An alliance between a Waikato trade academy and schools in the rohe is proving fruitful for rangatahi, who are gaining more qualifications.
Fairfield School is one of 27 kura partnering with Waikato Institute of Technology to fill what they say is a gap for some students who were disengaged from the mainstream school system.
Principal Richard Crawford said they realised what they were doing was not working for some of their rangatahi.
He said it had created a programme called 'Trades Academy Construction Infrastructure', a partnership between the kura and the institute, which taught practical skills to years 11 to 13.
Institute youth product manager Rachel Trenewan said the programme gave people who were not doing well in the traditional academic based system an opportunity to achieve in another way.
"It's a real tipping point for senior secondary school education, in recognising that only 30 percent of our secondary school learners go on to a degree level qualification, but the entire secondary school system is targeted at academic learners.
"So there's 70 percent of students out there not being catered for in the traditional school subject - so the trade academy takes a qualification like NCEA and makes it relevant for those students."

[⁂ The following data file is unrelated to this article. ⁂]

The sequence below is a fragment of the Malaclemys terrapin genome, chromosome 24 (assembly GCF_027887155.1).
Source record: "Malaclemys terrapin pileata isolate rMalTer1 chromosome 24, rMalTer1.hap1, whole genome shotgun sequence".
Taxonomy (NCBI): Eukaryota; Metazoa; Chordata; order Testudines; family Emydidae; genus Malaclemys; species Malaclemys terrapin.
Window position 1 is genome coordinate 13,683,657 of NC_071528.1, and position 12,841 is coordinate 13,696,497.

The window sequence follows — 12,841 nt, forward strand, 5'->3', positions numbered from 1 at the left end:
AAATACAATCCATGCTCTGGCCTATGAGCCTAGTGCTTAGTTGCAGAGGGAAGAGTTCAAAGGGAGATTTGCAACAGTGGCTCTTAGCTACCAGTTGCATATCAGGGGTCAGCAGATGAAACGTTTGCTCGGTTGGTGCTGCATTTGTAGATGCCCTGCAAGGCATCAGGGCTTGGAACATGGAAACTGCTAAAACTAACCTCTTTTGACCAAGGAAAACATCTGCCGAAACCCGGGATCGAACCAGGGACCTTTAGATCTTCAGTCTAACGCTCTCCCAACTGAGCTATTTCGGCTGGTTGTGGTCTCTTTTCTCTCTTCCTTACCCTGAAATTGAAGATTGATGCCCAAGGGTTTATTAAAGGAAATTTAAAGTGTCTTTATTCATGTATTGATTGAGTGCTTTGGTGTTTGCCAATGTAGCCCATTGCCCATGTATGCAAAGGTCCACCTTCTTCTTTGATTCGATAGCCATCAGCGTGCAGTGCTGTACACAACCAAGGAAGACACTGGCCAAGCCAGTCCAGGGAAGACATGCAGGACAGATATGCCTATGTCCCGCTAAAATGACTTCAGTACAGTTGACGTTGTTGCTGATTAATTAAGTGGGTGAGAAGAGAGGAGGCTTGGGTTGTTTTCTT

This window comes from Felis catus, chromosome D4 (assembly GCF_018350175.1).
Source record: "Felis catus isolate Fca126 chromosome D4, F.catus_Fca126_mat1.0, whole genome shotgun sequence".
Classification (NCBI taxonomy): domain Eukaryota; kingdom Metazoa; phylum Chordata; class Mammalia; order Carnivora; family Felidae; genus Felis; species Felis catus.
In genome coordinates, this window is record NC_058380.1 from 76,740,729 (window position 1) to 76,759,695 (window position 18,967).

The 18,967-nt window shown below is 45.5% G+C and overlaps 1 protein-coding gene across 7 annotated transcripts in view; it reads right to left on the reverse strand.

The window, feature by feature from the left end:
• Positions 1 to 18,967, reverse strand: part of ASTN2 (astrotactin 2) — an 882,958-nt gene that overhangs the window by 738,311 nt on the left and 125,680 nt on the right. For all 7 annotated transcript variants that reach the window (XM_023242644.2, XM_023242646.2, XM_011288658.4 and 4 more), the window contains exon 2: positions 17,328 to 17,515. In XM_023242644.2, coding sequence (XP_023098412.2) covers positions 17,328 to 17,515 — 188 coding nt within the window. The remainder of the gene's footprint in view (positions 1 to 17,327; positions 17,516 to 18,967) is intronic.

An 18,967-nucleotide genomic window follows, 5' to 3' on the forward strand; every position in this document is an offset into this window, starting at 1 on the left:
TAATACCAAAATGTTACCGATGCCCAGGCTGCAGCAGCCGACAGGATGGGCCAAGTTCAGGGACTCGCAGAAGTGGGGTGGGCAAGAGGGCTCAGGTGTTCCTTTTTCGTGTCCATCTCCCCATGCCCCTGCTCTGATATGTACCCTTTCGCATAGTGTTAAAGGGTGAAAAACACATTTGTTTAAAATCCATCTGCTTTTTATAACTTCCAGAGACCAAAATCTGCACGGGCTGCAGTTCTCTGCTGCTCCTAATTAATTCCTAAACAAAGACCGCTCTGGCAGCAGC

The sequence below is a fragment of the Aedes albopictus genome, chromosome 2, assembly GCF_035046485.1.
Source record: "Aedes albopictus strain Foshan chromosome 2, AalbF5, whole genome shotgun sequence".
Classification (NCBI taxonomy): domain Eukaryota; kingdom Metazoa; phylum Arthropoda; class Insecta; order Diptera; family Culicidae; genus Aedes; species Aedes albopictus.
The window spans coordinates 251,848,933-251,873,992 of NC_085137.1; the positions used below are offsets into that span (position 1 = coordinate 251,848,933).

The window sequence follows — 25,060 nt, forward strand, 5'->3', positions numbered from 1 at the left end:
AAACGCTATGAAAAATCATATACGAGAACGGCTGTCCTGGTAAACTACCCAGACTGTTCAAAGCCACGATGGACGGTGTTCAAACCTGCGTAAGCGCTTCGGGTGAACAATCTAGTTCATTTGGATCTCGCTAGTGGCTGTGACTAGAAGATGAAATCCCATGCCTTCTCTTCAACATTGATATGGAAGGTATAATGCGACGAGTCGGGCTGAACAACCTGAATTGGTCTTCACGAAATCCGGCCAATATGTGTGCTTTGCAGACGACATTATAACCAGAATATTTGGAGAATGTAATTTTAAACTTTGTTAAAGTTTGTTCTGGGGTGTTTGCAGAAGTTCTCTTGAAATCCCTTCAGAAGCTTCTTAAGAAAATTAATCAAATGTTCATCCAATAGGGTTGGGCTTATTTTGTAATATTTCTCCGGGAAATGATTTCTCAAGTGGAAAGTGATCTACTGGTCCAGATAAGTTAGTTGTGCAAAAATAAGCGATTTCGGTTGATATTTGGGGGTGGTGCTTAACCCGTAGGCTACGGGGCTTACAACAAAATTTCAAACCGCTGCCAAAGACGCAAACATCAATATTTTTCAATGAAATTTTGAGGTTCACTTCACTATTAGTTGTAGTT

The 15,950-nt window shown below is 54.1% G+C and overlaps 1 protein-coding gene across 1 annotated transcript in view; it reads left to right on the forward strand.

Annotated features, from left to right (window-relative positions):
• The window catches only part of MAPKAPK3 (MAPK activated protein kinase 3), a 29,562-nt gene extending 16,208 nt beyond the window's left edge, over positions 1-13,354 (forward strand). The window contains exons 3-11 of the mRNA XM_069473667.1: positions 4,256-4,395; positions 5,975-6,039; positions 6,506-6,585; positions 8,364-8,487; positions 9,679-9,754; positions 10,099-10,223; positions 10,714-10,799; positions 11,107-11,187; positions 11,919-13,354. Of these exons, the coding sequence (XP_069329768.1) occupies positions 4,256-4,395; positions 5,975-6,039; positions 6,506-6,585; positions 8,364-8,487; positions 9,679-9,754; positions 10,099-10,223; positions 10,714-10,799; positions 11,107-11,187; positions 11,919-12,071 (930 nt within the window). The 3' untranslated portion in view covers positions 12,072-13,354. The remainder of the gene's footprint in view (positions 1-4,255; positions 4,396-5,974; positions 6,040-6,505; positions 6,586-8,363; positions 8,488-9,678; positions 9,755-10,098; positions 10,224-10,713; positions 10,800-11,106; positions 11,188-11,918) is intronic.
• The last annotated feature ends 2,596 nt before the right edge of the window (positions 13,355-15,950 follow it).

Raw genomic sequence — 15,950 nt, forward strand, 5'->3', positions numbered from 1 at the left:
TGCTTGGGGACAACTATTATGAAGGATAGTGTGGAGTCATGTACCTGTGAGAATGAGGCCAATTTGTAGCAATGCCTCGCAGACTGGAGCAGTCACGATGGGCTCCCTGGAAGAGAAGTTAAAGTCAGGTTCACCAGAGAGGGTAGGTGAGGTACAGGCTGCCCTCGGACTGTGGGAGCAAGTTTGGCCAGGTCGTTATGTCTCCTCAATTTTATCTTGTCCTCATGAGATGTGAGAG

The programme has run since 2011, starting with 48 students from 12 secondary schools. This year it has 560 students from 27 secondary schools across the Waikato.
Mrs Trenewan said the programme was part of a government initiative aimed at having 85 percent of all 18-year-olds achieving NCEA level 2 by 2017.
She said the students went to the institute one day out of their school week and spent an entire day working on a vocation.
"That really excites them."
She said that excitement had turned into improvement in marks for Māori students.
"For 2014, our average achievement for all students was 77 percent. And for Māori and Pacifika it was 70 per cent.
"They are achieving at higher rates than they are in the school system, because if you look at NCEA achievements for non-Māori and Pacifika, it's 83 percent, and for Māori and Pacifika, it sits at 60 to 70 percent."
She said the results showed an incremental improvement, achieved by making learning relevant to the students concerned.
"They could see that what they were doing in school could actually lead to a career so it really engaged them back into education and the purpose of education."